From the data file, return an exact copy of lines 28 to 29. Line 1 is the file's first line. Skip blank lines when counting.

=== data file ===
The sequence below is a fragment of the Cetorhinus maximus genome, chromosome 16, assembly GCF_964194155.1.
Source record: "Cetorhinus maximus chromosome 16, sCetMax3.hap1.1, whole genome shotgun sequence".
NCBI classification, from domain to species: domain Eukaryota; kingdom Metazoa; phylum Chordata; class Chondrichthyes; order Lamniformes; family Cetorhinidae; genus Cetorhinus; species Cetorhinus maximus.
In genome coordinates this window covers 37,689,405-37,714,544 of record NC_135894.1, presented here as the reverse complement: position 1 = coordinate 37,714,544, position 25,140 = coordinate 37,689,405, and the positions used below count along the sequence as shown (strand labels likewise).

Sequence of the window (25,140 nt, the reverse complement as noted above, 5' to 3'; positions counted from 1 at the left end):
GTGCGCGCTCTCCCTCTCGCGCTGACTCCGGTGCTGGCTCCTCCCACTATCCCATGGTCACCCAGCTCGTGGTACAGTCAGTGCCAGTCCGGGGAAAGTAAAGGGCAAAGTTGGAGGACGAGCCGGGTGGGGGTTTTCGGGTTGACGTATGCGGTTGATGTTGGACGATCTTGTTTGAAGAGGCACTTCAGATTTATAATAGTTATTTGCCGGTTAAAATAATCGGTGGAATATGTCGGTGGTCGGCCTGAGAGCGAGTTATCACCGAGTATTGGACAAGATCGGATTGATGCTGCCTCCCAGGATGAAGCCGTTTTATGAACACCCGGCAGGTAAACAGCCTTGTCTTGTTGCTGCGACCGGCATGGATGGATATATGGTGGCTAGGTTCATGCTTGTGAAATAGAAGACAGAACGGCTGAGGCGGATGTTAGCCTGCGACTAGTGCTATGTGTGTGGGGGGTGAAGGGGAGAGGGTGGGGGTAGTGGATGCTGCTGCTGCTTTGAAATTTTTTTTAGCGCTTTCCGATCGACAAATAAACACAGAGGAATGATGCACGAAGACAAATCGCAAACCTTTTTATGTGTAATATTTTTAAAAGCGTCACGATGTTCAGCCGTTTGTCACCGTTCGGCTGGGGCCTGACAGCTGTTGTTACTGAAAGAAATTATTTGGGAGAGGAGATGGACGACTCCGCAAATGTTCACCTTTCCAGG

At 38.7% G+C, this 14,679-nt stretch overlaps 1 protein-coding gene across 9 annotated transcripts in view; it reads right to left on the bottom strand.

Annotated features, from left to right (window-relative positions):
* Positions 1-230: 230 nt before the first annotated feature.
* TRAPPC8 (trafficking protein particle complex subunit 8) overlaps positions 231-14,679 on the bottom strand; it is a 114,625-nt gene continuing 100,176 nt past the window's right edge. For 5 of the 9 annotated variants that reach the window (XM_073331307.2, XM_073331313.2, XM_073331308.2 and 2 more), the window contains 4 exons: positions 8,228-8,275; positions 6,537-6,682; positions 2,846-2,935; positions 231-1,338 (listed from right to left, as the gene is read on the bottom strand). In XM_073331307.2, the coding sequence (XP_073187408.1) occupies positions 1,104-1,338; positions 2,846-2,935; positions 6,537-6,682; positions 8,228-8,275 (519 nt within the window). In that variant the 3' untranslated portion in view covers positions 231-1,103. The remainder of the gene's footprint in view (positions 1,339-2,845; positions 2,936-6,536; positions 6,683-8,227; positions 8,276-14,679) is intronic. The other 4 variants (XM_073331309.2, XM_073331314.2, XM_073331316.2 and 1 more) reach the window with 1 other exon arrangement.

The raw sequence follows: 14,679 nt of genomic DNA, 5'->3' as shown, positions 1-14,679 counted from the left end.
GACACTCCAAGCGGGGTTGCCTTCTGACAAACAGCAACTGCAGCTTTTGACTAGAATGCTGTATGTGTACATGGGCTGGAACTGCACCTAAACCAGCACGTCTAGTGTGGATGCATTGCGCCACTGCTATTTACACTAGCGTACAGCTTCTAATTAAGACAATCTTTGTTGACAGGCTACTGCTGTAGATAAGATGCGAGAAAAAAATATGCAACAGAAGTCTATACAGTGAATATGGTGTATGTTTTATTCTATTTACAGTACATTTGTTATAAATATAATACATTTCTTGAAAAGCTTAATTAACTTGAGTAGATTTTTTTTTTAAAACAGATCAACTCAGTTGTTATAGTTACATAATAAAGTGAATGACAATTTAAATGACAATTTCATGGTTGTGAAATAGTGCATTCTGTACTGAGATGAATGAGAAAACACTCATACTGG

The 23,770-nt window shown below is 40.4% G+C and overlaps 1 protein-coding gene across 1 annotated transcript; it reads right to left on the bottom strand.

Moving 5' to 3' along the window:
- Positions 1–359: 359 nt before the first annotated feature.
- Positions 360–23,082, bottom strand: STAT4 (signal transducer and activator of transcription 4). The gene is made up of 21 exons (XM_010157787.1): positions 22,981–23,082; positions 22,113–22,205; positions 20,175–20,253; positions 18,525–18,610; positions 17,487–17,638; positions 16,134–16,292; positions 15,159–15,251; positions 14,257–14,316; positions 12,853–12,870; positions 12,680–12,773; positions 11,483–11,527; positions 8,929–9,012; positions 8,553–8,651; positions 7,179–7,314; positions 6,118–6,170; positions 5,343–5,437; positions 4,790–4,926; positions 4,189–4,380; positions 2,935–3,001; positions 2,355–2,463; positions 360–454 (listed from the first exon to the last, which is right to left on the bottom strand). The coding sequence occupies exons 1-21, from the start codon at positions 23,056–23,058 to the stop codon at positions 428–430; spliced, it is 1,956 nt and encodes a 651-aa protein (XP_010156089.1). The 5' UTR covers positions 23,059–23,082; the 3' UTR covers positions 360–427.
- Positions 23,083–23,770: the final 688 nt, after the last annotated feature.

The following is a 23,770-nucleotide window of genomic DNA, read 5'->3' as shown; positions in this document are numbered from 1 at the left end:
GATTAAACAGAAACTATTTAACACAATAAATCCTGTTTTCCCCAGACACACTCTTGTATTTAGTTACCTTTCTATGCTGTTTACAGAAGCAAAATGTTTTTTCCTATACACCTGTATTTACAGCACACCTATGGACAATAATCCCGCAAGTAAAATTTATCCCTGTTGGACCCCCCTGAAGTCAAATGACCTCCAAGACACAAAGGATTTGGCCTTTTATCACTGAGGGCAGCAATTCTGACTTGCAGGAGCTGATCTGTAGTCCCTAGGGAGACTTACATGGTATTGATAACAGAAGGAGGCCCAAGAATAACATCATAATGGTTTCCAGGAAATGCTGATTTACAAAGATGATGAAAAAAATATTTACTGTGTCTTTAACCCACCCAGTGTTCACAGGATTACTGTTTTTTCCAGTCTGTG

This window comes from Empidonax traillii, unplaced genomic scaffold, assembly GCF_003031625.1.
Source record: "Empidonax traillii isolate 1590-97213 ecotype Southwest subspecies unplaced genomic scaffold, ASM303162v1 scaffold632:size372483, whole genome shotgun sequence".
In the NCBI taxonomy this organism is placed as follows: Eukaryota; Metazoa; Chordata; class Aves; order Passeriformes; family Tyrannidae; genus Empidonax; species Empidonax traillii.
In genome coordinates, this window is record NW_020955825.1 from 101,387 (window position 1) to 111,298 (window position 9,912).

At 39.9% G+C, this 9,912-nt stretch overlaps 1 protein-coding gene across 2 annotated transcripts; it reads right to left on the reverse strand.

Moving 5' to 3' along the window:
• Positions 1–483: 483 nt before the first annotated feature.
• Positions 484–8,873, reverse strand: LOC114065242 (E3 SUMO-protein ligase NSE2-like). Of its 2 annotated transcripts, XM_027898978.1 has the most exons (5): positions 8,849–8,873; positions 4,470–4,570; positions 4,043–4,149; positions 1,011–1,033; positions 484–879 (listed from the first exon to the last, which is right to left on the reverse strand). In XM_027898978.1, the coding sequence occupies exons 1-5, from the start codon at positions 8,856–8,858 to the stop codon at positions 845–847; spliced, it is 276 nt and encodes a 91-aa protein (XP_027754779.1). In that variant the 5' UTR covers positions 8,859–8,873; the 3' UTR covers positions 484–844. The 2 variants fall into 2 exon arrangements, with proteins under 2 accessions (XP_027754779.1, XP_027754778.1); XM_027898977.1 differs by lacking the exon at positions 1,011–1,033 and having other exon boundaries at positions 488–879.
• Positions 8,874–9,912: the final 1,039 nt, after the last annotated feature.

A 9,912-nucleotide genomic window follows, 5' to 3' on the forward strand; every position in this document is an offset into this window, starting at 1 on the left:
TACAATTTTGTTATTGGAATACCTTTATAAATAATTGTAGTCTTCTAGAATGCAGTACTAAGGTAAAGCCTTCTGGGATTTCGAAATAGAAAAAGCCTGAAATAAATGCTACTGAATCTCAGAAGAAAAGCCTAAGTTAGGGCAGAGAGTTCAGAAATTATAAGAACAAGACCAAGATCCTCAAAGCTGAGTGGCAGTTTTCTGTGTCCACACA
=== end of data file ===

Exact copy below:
• Positions 8,874–9,912: the final 1,039 nt, after the last annotated feature.

A 9,912-nucleotide genomic window follows, 5' to 3' on the forward strand; every position in this document is an offset into this window, starting at 1 on the left: